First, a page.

Archives for December 2015

Stay Warm: How to Protect Workers from Cold Weather Hazards

coldweather

Winter is almost here. It’s now time to start thinking about working outside in the cold weather and how to stay safe and warm.

If your workers are exposed to cold temperatures for long periods of time, they are at risk for such health conditions as trench foot, frostbite and hypothermia. Extreme exposure can also lead to death, in some cases.

There are many steps to take to ensure workers stay injury- and illness-free when working in cold environments.

The Canadian Centre for Occupational Health and Safety (CCOHS) offers these suggestions to help keep workers safe in cold weather conditions:

  • Provide heated warming shelters (tents, cabins, restrooms).
  • Pace work to avoid excessive sweating.
  • Offer rest periods in a warm area where employees can change into dry clothes.

Equipment Design: Cover metal handles and bars with thermal insulating material. Design machines and tools so operators can wear mittens or gloves when using them.

Surveillance and Monitoring: Workplaces that fall below 16°C should have a thermometer that monitors temperature changes.

Emergency Procedures: Outline the procedures for providing first aid and getting medical care. A trained person should be responsible for this during each shift.

Education: Both workers and supervisors should be educated about the risks of exposure to cold and how to protect themselves. A buddy system can help workers identify symptoms in each other.

What extra steps do you take to ensure your workers stay safe in the cold weather? What more can you do to protect them and help them recognize the signs of cold weather illness?

Keep Alert: Ways to Keep Shift Workers Safe

shiftwork

The Canadian Centre for Occupational Health and Safety (CCOHS) defines rotational shift work as shifts that that rotate or change according to a set schedule. Such shifts are either continuous, running 24 hours per day, seven days per week, or semi-continuous, running two or three shifts per day with our without weekends.

These irregular hours can be difficult on the human body, with shift workers being at risk of becoming fatigued and tired while on the job. Being fatigued at work can be dangerous, and it’s important for shift workers to be as alert as possible when they are working.

As a facility, there are several things you can do to make shift work easier for workers. CCOHS offers these suggestions:

  • Give attention to the work environment, keeping good lighting and ventilation in mind. Do not widely separate workstations so that workers at night can remain in contact with one another.
  • Provide rest facilities, where possible, to help ensure workers are well rested.
  • Provide healthy cafeteria services so a balanced diet can be maintained. Provide educational and awareness materials on the benefits of eating a balanced meal.
  • Consider offering facilities for social activities with the needs of the shift worker in mind.
  • Consider access to quality daycare for shift workers’ children to alleviate strain on family members.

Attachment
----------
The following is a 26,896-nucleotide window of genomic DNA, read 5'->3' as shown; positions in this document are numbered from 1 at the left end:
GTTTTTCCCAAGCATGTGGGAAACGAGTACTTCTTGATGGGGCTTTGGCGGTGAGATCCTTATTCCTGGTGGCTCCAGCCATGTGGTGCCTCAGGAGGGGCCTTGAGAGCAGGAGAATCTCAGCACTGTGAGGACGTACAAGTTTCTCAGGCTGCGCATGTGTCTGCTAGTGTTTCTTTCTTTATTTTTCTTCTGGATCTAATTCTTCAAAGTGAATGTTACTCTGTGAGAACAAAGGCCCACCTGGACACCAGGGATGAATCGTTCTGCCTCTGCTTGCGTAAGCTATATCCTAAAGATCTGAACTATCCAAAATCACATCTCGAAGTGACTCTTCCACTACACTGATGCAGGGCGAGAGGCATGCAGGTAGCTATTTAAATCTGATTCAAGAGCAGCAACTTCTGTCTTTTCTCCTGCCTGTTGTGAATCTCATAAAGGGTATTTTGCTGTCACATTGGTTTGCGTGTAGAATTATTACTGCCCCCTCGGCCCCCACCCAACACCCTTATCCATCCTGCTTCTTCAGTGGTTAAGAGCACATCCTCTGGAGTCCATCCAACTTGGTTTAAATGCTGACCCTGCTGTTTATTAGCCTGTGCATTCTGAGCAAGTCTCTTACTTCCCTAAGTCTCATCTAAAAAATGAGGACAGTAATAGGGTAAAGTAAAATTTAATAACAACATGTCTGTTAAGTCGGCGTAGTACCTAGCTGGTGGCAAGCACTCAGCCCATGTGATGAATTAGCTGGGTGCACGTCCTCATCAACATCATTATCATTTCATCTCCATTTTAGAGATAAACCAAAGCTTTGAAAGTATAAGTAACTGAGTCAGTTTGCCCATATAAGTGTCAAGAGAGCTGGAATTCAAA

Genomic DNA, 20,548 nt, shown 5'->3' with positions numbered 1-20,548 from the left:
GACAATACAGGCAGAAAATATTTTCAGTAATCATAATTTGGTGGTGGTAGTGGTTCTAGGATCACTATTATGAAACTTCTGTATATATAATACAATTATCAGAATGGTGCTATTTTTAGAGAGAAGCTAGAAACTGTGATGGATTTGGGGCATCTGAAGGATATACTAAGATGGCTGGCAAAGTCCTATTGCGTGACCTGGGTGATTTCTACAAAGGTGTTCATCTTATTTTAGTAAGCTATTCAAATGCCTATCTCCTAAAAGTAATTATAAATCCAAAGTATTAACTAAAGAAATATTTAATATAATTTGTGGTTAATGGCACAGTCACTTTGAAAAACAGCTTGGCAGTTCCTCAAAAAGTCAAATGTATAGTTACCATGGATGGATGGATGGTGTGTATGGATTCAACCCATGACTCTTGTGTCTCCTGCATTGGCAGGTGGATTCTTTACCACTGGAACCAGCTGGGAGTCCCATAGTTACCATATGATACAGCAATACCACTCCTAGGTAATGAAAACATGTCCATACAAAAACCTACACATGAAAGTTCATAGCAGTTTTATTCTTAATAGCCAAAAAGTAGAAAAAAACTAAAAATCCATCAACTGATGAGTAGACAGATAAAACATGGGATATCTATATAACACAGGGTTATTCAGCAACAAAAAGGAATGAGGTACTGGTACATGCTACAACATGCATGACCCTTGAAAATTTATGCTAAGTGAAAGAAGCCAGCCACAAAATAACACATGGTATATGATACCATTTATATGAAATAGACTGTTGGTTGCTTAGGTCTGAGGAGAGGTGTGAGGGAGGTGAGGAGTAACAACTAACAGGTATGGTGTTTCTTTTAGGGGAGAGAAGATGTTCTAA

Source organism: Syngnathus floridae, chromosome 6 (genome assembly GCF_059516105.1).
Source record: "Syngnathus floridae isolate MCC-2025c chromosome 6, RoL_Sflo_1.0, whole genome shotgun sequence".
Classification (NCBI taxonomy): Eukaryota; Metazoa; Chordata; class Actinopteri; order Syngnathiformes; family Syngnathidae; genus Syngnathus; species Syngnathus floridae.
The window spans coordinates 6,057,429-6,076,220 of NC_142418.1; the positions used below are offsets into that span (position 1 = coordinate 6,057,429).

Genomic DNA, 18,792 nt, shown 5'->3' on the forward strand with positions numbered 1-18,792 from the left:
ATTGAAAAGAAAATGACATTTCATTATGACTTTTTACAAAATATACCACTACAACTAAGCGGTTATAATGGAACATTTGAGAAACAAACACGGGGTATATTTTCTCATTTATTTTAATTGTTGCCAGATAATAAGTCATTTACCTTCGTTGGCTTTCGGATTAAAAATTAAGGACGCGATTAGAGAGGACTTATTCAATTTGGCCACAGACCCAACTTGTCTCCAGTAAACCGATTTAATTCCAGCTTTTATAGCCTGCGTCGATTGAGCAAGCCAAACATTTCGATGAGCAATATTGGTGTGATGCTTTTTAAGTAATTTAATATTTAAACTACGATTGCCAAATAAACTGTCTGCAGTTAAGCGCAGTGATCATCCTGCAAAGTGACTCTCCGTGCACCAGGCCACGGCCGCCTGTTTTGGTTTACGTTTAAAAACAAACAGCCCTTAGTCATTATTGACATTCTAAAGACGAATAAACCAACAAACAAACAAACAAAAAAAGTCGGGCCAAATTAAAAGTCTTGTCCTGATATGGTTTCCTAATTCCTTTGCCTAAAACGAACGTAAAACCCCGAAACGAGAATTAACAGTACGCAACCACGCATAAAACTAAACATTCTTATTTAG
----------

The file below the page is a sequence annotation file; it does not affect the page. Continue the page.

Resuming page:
Workers should also pay attention to their own eating habits and ensure they maintain regular eating pattern. They should also sleep on a set schedule, which helps establish a routine. Workers should also plan to relax before bed to assist in getting better sleep.

Do you have any unique way to keep your shift workers alert and productive on the job? Have they shared any of their own techniques with you?

Count on Seton to help you create a safe workplace. Give us a call at 855-581-1218 or visit www.seton.ca and we can help answer any safety product questions you may have.

Detective Work: Accident Investigation on the Job

inspections

When there is an accident in your workplace, it’s crucial for an investigation to follow. Accident investigations can help determine hazards that need to be immediately addressed.

Supervisors should typically lead accident investigations. But the investigation team can consist of other individuals, such as employees, a safety officer, health and safety committee, an outside expert and a local government representative.

According to the CCOHS, the accident investigation process should consist of these steps:

  • Report the accident occurrence to a designated person within the organization.
  • Provide first aid and medical care to injured people and prevent further injuries or damage.
  • Investigate the accident.
  • Identify the causes.
  • Report the findings.
  • Develop a plan for corrective action.
  • Implement the plan.
  • Evaluate the effectiveness of the corrective action.
  • Make changes for continuous improvement.

Do you usually conduct accident investigations after accidents occur? If so, what information have you learned from past accident investigations that has surprised you? What lessons can you learn from these investigations?

Safety News You Can Use

safetynews

YOW Canada Inc., a provider of occupational health and safety training, donated online training to two Employment Help Centres.

Each year, YOW Canada donates its services to not-for-profit organizations to help them more easily provide health and safety training.

Learn more here.

Waste Management Company Under Investigation After Many Worker Injuries

A waste management company is under investigation by the City of Winnipeg after it filed nearly 120 workers compensation claims since 2012.

The company filed 118 claims for injuries, such as sprains, tears and strains, with Manitoba’s Workers Compensation Board.

Read more about the investigation here.